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Book Summary: “In a time in which the ways we communicate and connect are constantly changing, and not always for the better, Sherry Turkle provides a much needed voice of caution and reason to help explain what the f*** is going on.” —Aziz Ansari, author of Modern Romance Renowned media scholar Sherry Turkle investigates how a flight from conversation undermines our relationships, creativity, and productivity—and why reclaiming face-to-face conversation can help us regain lost ground. We live in a technological universe in which we are always communicating. And yet we have sacrificed conversation for mere connection. Preeminent author and researcher Sherry Turkle has been studying digital culture for over thirty years. Long an enthusiast for its possibilities, here she investigates a troubling consequence: at work, at home, in politics, and in love, we find ways around conversation, tempted by the possibilities of a text or an email in which we don’t have to look, listen, or reveal ourselves. We develop a taste for what mere connection offers. The dinner table falls silent as children compete with phones for their parents’ attention. Friends learn strategies to keep conversations going when only a few people are looking up from their phones. At work, we retreat to our screens although it is conversation at the water cooler that increases not only productivity but commitment to work. Online, we only want to share opinions that our followers will agree with – a politics that shies away from the real conflicts and solutions of the public square. The case for conversation begins with the necessary conversations of solitude and self-reflection. They are endangered: these days, always connected, we see loneliness as a problem that technology should solve. Afraid of being alone, we rely on other people to give us a sense of ourselves, and our capacity for empathy and relationship suffers. We see the costs of the flight from conversation everywhere: conversation is the cornerstone for democracy and in business it is good for the bottom line. In the private sphere, it builds empathy, friendship, love, learning, and productivity. But there is good news: we are resilient. Conversation cures. Based on five years of research and interviews in homes, schools, and the workplace, Turkle argues that we have come to a better understanding of where our technology can and cannot take us and that the time is right to reclaim conversation. The most human—and humanizing—thing that we do. The virtues of person-to-person conversation are timeless, and our most basic technology, talk, responds to our modern challenges. We have everything we need to start, we have each other. Turkle's latest book, The Empathy Diaries (3/2/21) is available now.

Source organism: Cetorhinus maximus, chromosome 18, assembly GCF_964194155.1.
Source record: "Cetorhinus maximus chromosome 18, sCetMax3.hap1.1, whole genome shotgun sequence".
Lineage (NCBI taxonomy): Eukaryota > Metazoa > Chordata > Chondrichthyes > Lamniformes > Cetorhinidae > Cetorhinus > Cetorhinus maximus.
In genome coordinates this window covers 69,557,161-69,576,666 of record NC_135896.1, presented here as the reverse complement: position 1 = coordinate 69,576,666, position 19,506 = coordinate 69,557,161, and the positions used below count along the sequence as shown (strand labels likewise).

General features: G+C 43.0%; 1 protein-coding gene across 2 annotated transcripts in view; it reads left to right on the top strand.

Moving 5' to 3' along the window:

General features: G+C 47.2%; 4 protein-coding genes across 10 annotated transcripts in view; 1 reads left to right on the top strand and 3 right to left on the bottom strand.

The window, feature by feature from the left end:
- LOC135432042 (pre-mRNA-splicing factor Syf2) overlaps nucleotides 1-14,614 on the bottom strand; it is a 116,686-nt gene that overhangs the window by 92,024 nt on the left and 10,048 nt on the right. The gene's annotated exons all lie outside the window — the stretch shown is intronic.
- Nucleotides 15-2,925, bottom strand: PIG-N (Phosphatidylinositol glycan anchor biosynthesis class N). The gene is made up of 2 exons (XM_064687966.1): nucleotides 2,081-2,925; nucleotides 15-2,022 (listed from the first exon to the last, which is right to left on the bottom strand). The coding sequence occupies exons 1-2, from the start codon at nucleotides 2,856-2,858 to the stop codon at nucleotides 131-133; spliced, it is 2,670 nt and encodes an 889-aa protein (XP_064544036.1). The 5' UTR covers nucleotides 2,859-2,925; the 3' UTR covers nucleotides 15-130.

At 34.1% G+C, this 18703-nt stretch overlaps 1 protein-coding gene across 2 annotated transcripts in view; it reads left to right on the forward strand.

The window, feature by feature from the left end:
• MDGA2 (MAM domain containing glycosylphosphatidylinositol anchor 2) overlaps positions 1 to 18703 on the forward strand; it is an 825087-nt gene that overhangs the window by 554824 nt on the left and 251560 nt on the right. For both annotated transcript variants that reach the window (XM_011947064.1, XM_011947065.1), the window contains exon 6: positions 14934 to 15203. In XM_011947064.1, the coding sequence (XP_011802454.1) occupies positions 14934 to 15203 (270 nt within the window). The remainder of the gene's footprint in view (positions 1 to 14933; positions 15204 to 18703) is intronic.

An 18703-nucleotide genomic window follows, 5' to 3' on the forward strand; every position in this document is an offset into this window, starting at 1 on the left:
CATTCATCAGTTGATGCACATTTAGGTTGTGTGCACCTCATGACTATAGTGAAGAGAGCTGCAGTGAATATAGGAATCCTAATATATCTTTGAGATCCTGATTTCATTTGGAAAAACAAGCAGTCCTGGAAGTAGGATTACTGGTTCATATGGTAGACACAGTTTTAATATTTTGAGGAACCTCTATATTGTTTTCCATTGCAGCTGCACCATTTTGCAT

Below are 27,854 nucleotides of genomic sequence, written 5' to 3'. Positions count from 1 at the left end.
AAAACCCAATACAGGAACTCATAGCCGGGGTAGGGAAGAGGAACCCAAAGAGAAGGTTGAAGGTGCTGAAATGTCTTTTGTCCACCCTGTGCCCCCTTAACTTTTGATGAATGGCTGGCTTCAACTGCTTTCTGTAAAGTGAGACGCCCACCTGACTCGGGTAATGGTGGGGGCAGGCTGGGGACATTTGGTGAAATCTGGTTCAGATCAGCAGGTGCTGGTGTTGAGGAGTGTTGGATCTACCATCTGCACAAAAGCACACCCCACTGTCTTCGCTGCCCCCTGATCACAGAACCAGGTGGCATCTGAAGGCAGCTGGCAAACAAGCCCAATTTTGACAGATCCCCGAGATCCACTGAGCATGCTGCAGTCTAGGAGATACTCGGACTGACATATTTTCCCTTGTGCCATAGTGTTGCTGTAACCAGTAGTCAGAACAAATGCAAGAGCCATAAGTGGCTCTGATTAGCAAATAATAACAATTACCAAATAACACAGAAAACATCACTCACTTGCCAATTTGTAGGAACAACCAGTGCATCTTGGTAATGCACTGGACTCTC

Reclaiming the Conversation

Author : Rosnani Hashim
Publisher : The Other Press
Release : 2010
Category : Islamic education
ISBN : 9789839541748
File Size : 11,8 Mb
Total Download : 195

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Book Summary:

Reclaiming a Conversation

Author : Jane Roland Martin
Publisher : Yale University Press
Release : 1987-07-01
Category : Social Science
ISBN : 0300039999
File Size : 53,8 Mb
Total Download : 293

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Book Summary: Examines the theories of Plato, Rousseau, Mary Wollstonecraft, Catherine Beecher, and Charlotte Perkins Gilman concerning the education of women

Alone Together

Author : Sherry Turkle
Publisher : Basic Books
Release : 2017-11-07
Category : Psychology
ISBN : 9780465093663
File Size : 32,9 Mb
Total Download : 892